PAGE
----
Arminian Today

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The Key Difference Between Wesley and the Puritans Over Postmillennialism

I know that was a long title.  I tried to think of ways to make it shorter.  I could not.

I rarely dive into eschatological views.  I try to limit my blog to mainly defining and defending Arminianism as well as just writing about general Christian subjects.  The purpose of this post is not to give a scholarly understanding of the postmillennial views of John Wesley versus the Puritans.  I will leave that to others and frankly I am not that good of a writer to jump into such an issue.

Let me begin by stating that it may come as a shock to some that John Wesley was a postmillennialist.  When I was first saved, I instantly was taught a premillennial view of eschatology.  I was taught the rapture of the Church before the seven year tribulation followed by the millennial reign of Jesus Christ.  I remember I use to pray (as my father had prayed) that I would be worthy to be raptured by the Lord Jesus.  I would have dreams of Jesus coming back to rapture His Church and I would start to rise only to be dropped back on earth after flying a few feet off the ground (probably because of some sin I had committed).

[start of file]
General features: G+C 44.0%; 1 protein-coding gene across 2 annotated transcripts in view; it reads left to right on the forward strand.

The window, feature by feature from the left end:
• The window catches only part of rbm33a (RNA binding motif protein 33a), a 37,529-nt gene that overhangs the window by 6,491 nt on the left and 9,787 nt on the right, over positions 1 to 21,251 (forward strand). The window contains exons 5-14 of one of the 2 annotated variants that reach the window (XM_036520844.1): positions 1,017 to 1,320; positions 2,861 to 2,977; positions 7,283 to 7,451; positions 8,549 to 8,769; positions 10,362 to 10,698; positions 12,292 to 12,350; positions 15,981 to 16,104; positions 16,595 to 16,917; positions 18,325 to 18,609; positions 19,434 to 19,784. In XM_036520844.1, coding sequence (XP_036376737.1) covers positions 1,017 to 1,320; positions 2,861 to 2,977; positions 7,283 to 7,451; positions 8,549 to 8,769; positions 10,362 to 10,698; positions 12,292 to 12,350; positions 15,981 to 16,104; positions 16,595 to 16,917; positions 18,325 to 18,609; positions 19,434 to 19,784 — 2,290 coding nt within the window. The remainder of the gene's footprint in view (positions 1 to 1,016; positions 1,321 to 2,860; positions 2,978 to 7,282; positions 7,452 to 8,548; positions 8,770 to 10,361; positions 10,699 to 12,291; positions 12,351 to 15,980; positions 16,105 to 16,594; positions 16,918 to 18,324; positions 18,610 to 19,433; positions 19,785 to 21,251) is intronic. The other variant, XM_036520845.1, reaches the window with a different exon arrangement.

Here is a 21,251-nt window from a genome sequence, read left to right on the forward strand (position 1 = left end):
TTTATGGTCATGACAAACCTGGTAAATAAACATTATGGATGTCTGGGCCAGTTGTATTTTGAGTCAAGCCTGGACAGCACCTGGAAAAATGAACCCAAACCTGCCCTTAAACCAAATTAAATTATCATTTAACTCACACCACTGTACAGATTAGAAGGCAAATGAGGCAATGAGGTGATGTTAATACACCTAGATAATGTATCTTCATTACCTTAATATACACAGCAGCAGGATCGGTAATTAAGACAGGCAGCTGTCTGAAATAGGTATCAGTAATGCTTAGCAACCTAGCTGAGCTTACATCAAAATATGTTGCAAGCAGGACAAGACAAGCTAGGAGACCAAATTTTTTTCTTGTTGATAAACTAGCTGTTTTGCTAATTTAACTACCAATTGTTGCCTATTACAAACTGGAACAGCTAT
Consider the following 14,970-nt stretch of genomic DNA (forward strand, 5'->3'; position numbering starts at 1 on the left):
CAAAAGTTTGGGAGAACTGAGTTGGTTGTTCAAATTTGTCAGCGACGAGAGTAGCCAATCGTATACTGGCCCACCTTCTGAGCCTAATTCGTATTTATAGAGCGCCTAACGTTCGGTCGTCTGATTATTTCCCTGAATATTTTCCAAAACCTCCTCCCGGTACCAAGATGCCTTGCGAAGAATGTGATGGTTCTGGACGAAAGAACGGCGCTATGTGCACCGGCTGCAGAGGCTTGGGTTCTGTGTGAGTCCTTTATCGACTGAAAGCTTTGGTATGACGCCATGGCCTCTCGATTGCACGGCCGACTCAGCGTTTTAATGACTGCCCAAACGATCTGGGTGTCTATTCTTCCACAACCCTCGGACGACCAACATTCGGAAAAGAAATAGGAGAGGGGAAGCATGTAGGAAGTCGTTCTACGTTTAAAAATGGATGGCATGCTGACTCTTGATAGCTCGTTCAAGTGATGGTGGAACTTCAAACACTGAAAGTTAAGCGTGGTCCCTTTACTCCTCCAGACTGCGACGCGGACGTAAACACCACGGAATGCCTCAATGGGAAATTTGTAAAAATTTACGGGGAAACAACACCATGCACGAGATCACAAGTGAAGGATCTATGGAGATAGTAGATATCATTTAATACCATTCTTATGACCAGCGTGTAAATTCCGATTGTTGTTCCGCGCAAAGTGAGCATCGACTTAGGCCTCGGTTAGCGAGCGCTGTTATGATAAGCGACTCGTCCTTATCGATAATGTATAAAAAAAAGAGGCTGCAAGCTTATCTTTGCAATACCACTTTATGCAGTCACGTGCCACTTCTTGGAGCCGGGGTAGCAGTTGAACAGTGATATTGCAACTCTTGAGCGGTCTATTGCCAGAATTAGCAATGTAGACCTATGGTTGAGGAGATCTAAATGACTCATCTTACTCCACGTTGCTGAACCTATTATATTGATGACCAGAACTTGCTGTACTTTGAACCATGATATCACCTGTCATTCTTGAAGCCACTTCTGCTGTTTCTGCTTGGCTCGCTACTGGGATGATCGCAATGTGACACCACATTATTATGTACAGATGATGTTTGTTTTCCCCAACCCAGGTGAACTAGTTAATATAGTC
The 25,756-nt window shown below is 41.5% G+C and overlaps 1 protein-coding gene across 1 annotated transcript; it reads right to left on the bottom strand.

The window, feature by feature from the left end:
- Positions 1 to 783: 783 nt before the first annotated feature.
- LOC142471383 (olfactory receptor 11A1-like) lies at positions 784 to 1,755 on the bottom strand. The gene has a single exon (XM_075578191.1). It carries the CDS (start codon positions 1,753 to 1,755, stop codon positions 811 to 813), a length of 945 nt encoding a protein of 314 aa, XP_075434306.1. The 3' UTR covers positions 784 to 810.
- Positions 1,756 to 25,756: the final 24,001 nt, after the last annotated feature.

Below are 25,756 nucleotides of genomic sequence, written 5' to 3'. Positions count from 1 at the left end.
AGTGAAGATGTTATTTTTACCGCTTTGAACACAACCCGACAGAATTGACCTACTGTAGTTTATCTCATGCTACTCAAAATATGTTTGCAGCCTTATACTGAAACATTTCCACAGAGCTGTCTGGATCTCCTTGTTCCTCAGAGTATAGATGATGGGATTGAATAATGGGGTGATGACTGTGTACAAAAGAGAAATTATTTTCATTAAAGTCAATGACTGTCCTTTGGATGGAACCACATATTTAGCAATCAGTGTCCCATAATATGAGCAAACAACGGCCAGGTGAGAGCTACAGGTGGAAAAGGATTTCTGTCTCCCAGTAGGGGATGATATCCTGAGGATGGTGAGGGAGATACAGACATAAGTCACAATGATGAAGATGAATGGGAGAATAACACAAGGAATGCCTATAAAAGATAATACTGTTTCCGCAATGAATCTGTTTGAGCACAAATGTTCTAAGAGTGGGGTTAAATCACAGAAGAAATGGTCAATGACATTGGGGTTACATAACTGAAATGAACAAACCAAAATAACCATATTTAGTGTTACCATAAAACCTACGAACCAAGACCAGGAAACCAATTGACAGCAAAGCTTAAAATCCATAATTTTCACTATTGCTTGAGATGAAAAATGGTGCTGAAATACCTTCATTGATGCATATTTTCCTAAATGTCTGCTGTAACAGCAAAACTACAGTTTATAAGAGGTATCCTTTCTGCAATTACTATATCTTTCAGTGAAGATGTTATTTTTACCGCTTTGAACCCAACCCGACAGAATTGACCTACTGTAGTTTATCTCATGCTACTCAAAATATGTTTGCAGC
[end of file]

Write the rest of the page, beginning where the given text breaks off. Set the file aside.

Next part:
My eschatology views have changed since those days.  I bounced from a pre tribulation view of the rapture to a mid tribulation view before I ended up embracing the postmillennial views of John Wesley.  I was shocked when I first learned that John Wesley was a postmillennialist.  I honestly thought only liberals were postmillennial (a view still held by some in the premillennial camp I might add).  I was unaware that most of the Reformers were either amillennial or postmillennial (Arminius was likely amillennial though not proven).  As I studied Church History, I begin to see that eschatology has long been a hotly debated subject.  Thus, I have often avoided the issue.  It seems to me that Jesus will come back and this should be our starting point.  From there we can debate the future but so long as we stay faithful to the fact that Jesus will come again (though I was told once by a lady that I would surely miss the rapture since I didn’t believe in it anymore).